In the past 48 hours the phrase “he was bipolar” has been thrown around by nearly every major news outlet in response to the ex-wife of Omar Mateen’s statement that he beat her, was “mentally unstable” and “was bipolar.” Instantly, I knew people would jump onto the “it must be mental illness” bandwagon as a means of understanding the horror that occurred at Pulse Nightclub in Orlando.
The national argument soon shifted from gun-control and religious extremism to “oh, he was bipolar” and the “mentally ill are why there needs to be gun control reform.” Perhaps everyone needs to understand what bipolar disorder is first BEFORE they classify the murder of 49 innocent individuals as the act of someone with one of the more than 450 types of mental illness, especially since we don’t know if this was a professional diagnosis or an assumption from his ex-wife.
As a mental health advocate, I can assure you that of all the individuals I have encountered with a Bipolar diagnosis, a whopping ZERO have committed murder, a hate crime or an act of terrorism. Their focus is on therapy, healing, exploring options for medication, and enjoying time with family and friends; not plotting to slaughter innocent people in the middle of the night. In fact, they are more likely to harm themselves during a depression phase than harm another.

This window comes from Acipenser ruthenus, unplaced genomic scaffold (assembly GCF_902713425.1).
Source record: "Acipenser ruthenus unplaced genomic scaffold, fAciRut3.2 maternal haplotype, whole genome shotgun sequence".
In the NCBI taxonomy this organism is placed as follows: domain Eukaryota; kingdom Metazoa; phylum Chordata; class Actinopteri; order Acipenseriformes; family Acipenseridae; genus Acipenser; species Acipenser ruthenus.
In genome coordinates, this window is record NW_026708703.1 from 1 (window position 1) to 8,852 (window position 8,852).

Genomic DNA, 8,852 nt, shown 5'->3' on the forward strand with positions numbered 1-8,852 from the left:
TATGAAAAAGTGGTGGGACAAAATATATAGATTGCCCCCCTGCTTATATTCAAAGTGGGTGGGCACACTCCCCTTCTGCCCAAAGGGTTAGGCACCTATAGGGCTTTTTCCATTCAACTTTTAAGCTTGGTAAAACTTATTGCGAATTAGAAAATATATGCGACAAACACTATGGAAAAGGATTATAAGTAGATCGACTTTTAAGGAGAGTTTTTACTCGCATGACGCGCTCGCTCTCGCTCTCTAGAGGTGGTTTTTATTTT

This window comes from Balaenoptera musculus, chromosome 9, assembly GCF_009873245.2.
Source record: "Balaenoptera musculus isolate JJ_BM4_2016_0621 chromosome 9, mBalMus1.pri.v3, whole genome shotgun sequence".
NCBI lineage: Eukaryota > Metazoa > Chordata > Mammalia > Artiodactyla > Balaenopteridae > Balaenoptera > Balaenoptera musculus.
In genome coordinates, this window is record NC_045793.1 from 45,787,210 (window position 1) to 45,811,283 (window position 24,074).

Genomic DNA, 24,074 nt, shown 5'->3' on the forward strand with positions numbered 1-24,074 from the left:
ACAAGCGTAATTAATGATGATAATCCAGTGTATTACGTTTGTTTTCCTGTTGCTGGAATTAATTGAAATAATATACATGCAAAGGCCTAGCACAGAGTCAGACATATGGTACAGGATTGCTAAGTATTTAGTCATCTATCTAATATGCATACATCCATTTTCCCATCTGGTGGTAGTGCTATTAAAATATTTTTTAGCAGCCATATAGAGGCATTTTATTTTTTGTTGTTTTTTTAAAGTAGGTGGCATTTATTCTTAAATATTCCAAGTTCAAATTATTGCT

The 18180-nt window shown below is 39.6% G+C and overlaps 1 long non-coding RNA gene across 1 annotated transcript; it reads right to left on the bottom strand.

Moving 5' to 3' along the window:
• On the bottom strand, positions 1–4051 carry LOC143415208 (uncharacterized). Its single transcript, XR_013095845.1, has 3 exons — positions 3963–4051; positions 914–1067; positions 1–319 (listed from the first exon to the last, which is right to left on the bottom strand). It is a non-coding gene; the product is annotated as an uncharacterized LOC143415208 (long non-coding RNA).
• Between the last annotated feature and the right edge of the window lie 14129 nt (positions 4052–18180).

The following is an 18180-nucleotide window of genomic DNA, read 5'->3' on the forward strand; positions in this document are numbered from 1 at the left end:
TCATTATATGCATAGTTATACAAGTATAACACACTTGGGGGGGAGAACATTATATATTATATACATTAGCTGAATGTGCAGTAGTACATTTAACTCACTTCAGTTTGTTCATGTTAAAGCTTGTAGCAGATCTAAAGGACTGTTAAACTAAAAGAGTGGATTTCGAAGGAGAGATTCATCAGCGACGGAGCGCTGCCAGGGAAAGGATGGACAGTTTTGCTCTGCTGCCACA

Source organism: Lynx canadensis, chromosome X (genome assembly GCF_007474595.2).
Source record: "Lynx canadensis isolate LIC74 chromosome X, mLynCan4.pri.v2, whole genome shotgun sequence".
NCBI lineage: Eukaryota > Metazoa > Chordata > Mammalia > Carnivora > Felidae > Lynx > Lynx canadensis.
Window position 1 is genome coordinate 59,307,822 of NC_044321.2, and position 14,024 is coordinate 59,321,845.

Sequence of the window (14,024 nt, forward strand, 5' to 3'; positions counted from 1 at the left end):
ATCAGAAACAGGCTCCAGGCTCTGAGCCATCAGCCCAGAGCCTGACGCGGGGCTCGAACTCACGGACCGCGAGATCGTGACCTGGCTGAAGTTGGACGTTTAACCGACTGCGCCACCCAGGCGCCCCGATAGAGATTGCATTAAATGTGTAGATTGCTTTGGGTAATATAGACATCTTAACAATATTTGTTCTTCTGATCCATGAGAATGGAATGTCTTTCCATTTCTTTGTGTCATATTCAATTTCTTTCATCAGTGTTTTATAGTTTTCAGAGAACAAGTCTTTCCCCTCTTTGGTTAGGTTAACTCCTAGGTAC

Bipolar is a spectrum disorder ranging from hypermania to severe depression and includes hypomania (mild energy) and cyclothymia (mildest form). While depression symptoms are pretty well known, mania symptoms can include lack of sleep, loss of appetite, self-risk behavior such as drug-use, gambling, and hypersexuality. However, it can be successfully treated with medication, cognitive behavioral therapy, and/or other treatments such as exercise, nutrition, and more.
Celebrities such as Demi Lovato and Catherine Zeta-Jones have been outstanding vocal advocates of Bipolar II and the late Oscar winner, Patty Duke, was one of the first celebrities to share her Bipolar I diagnosis and campaign for better legislation and awareness on its behalf.
I know the nation wants to make sense of why someone would murder innocent people in the middle of the night, especially in a city like Orlando which is home to great memories for so many, myself included. However, Bipolar Disorder shouldn’t be the scapegoat.
Please, don’t get me wrong. A person with Bipolar CAN certainly be capable of committing a crime. Nevertheless, they are just likely to do it as someone with cancer or diabetes. It’s not the illness that causes people to attack.
Bipolar individuals will continue to be stigmatized if this term continues to be thrown around without caution. Regardless of whether or not he did have an official diagnosis and didn’t follow his treatment plan, Omar Mateen’s act was fueled by hate and rage, not illness. Hate-crimes and terrorism are not a part of the symptomology of bipolar. We need to accept his actions for what they are, evil and heartless, not blame it on mental illness.